Moderate sedation and deep sedation are well-established techniques in many developed countries, and several guidelines have been published. However, the techniques have received attention in China only in recent years. Our survey shows that most tertiary children’s hospitals and tertiary maternity and children hospitals in China provide moderate and deep sedation for non-invasive procedures. The hospitals that provide sedation on a larger scale tend to have better facilities and staff composition. Pulse oximetry is monitored in more than 65.5% of hospitals during sedation procedures, but only a few hospitals (about 15%) perform capnography monitoring. Chloral hydrate is still the most commonly chosen sedative agent; however, the use of chloral hydrate tends to decline and the use of dexmedetomidine and propofol tend to increase gradually with patient age. Propofol (15.5%) and inhaled anaesthetics (15.5%) are the most commonly used rescue sedatives. Our study shows that there are no mandatory training requirements for the staff providing sedation in many hospitals.
Most hospitals in China do not have dedicated sedation rooms or post-sedation recovery rooms. Although it is not specifically mentioned in the guidelines, sedation rooms and post-sedation recovery rooms are necessary so that sedation providers can properly monitor and manage paediatric patients. It is alarming that sedation rooms and post-sedation recovery rooms are established in only 24.1% and 32.8% hospitals, respectively. Considering the potential risks of moderate and deep sedation (e.g. vomiting, aspiration, hypotension, and apnoea), we believe that standard facilities should be available wherever sedation procedures are provided to ensure the safety of paediatric patients.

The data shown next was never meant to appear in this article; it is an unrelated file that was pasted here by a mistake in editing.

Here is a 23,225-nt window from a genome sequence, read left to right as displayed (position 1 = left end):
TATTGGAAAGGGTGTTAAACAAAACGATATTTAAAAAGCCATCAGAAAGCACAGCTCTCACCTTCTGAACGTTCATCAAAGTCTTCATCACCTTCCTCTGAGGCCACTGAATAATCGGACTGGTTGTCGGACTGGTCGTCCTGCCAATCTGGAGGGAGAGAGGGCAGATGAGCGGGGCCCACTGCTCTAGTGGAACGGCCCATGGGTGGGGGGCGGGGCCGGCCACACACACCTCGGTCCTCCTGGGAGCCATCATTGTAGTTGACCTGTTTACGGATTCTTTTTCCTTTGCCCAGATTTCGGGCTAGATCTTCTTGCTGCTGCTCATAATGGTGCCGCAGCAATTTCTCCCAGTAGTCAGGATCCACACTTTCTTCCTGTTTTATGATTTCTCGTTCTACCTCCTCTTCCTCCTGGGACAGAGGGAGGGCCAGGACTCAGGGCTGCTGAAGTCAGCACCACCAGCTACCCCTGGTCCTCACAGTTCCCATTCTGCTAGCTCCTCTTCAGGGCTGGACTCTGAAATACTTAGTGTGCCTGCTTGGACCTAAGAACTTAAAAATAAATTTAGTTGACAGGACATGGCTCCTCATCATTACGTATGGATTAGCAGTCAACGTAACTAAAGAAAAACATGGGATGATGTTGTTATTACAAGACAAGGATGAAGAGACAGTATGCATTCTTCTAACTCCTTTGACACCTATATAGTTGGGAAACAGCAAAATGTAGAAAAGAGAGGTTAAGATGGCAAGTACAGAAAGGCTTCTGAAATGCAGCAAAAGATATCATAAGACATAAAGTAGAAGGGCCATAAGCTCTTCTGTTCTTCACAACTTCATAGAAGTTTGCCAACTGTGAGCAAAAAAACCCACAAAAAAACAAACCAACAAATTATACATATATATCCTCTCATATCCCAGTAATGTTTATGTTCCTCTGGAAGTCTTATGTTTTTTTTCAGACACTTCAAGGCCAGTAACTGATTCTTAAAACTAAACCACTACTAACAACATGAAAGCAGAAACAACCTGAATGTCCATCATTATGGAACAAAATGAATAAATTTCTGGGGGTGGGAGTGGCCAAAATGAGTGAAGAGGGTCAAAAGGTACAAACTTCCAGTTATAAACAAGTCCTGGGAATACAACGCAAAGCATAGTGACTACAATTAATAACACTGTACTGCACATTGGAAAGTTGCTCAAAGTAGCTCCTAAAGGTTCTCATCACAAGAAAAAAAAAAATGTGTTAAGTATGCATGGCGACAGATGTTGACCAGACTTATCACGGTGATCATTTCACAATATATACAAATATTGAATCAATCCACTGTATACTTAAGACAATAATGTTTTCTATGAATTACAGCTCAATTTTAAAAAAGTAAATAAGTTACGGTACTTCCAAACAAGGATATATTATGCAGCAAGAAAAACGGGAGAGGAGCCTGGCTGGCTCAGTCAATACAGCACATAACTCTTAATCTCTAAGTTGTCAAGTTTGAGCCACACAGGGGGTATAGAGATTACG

According to the National Institute for Health and Care Excellence (NICE) guidelines, staff involved in moderate and deep sedation, including physicians and nurses, should have knowledge of and competency in sedation drug pharmacology, assessment of children, monitoring, recovery care, and management of complications11. Moderate sedation and deep sedation require teamwork; although there is no specific requirement for the number of team members, all guidelines emphasize that sedation providers must be competent in life-support skills. The NICE guidelines suggest all providers of moderate and deep sedation should be trained in basic life-support and at least one team member present for the duration of deep sedation should be competent in advanced life-support11. The AAP and AAPD also suggest at least one team member trained in advanced paediatric life support and skilled in airway management and cardiopulmonary resuscitation be present during deep sedation6, 7. It should be noted that life-support skills are emphasized in all sedation guidelines, but no guideline has addressed the question of who should be responsible for sedation. There is no doubt that life-support skills are the specialties of anaesthesiologists; they are the first choice for sedation management. However, the number of anaesthesiologists is limited and they can hardly fulfil all the needs. Our study reveals that other sedation providers such as nurses and radiologists are also involved. Although accumulating evidences show that procedural sedations can be safely and effectively performed in adult patients classified as ASA I-II by non-anaesthesiologists 12-15, whether this can also be extended to adult patients classified as ASA III or higher is still inclusive. Recent guideline for non-anesthesiologist administration of propofol for gastrointestinal endoscopy from European society of gastrointestinal endoscopy suggests primary involvement of an anesthesiologist in patients of ASA class ≥3, with a Mallampati’s class ≥3 or other conditions that put them at risk of airway obstruction (e.g. pharyngolaryngeal tumors), in patients who chronically receive significant amounts of narcotic analgesics, or in cases where a long-lasting procedure is anticipated16. Similar to the sedation studies in adult patients, whether procedural sedation can be safely performed in paediatric patients with ASA III or higher by non-anaesthesiologists still needs further in-depth exploration17-19. Sedation providers must be competent in life-support skills. If the sedation provider is not competent in life-support skills, someone who is must be present for the duration of sedation. In view of this point, we think that instead of asking “Who should manage sedation?” we should ask, “What training should sedation providers receive?” According to the guidelines mentioned above, training should include sedation drug pharmacology, assessment of children, monitoring procedures, recovery care, and management of complications. Life-support courses should also be included. PBLS or PALS certification is certainly advantageous; however, PBLS or PALS certification does not mean a provider has been trained to manage sedation. At present, there is no standard training course for sedation providers. Specific credentialing and training strategies should be considered in the development of a national guideline. Effective sedation education and training, especially for non-anaesthesiologists, is essential to improve patient safety during moderate and deep sedation. High-fidelity simulation might be an ideal solution; it has been shown to improve skills, knowledge, self-confidence, awareness of emergency, crisis resource management, and teamwork. However, as far as we know, minimal content has been developed for sedation training. Moreover, high-fidelity simulation is costly and requires expertise for the operation of the equipment, which has restricted its popularization.